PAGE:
Norway - Full Moon 36 - 09/25/99
Finally, it's here! After rushing to the store to get it, the first spin
of Madrugada's debut CD got rid of any doubts I might have had about this band
being able to live up to the expectations left by their two previous EPs,
both received very well by the press. They were up to the task, and this CD
fared even better in the Norwegian newspapers (we have
no printed music press to talk about in this country these days), and also resulted in some
high profile television appearances. So there has been a lot of hype, but
it seems mostly deserved.
Three songs from the aforementioned EPs have survived onto the CD, although
in re-mixed/-recorded/-arranged versions: Belladonna, the best cut from
the first self-titled EP, and Higher, the best
one from the New Depression EP, both presented
in refined shape here, but Strange Colour Blue (also from the first EP), I now
find a tad boring, and even the new version can't make me overlook the lyrics ...
The ten new songs on the album are also focused around the Madrugada melancholy -
soothing, grey, but still blistering blue. It starts off real good with Vocal,
which has Høyem's vocal flowing beautifully for almost seven minutes, and
then onto Beautyproof, which rocks the boat a little more, but here, as on some of the
other songs, I have a feeling that Madrugada's lyrics are somewhat
focused on style and catchy phrases, more cool than content. So when the music fails
to impress, like on the slower Shine, things get a little more forgettable.
But this is all forgotten and forgiven when they present the superb Sirens.
Starting like a Crime & the City Solution epos, a minimal, but enthralling guitar
theme takes over, and leads the song into a demon-ridden panorama, saturated with emotions.
Everything here fits like hand in glove: the repetitive bass foundation, the emotionally loaded guitar,
the dynamic build-up of the song, the soothing break, the melody, the lyrics (apparently about feelings of existential solitude).
Pure blue excellence!
This Old House is another slow one, nice and
hummable, but also on the more forgettable side. Electric has an over the top cliche melody,
and is a low point. Then we have Salt, where they try hard to sound like Nick
Cave & the Bad Seeds. The problem is, Nick Cave's lyrics and vocal intensity
cannot easily be matched or copied, at least not without ending up sounding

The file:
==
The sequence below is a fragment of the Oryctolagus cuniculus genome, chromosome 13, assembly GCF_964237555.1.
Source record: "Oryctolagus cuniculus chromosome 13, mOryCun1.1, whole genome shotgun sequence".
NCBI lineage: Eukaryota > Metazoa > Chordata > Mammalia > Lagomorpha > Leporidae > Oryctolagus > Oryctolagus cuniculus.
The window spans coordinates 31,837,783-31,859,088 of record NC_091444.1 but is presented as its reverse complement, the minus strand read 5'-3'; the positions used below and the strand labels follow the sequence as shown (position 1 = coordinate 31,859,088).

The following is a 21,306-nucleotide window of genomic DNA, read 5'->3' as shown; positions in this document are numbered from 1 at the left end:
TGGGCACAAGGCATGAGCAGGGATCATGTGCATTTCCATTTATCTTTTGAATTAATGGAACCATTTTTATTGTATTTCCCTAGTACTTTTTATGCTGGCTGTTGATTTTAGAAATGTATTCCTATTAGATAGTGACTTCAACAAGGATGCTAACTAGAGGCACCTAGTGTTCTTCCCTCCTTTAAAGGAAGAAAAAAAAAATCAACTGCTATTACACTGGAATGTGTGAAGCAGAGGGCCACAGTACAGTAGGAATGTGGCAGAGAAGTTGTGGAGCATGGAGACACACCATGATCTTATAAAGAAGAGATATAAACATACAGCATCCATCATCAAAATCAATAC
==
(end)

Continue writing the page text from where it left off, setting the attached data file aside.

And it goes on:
like a parody or imitation. And this is neither the first nor the best (and probably not the last ...) attempt from Madrugada.
But luckily, the arrow points upwards again on Norwegian Hammerworks Corp.,
with Høyem now mostly talking, rather fast, over a steady, repetetive theme.
A nice interlude to Quite Emotional, a most exquisite ballad, which reminds me of Jeff Buckley, although
Høyem's voice does not convey the same amount of daring fragility. But once again - excellent!
Renown producer John Agnello has mixed the album, but perhaps making
the guitars distortion/feedback too lush in places - I'm sure Madrugada are a lot noisier
live - and also probably contributed to making the band's sound even more American.
Bob Egan (Freakwater, Wilco) did some important contributions with his fine steel guitar playing.
And Jon Terje Rovedal has again added some hammond organ to the mix.
But of course, this is all based around
a band effort, where the input from Burås (guitars), Jacobsen (bass), Lauvland (drums), and Høyem (vocals)
are welded together, and of equal importance. And for a debut record, we can't demand much
more than is delivered here: It is low on variation, but it also defines a sound
for the band to expand from. Here are some weak spots, but also several jewels.
Enough to make me wait for the future Madrugada recordings with excitement.
If you're lucky enough to get hold of the limited edition of this CD, you'll get
these extra three songs: Wheelchair, Move and Sweet Simone.
(Thanks to Apollon, Mo i Rana, for retreiving a copy for me!)
And you might also want to check out the new Petre/Universal compilation
Jeg gleder meg til år 2000 (I'm looking forward to the year 2000), where Madrugada contributes with Don't Let The Flowers Down,
written by Kalle Storm Andersen, former member of Saturday Cowboys and Ghostriders,
recently active with his Last Detail, where also (again) Jon Terje Rovedal shows up.
(Curiously, this compilation titles Madrugada's new CD Industrial Space ...
maybe an early working title ... or perhaps a bad phone connection.)
One last thing: Madrugada have told the press that they're somewhat tired of hearing
musical references, but if you like this record, I've got to mention (again)
Simon Bonney's 1992 LP Forever. Buy that one too.
Virgin Norway has set up a
which is a mess through my browser.
This CD will be also available as a double vinyl album early next year (2000) - editor's note
Copyright © 1999 Knut Tore Breivik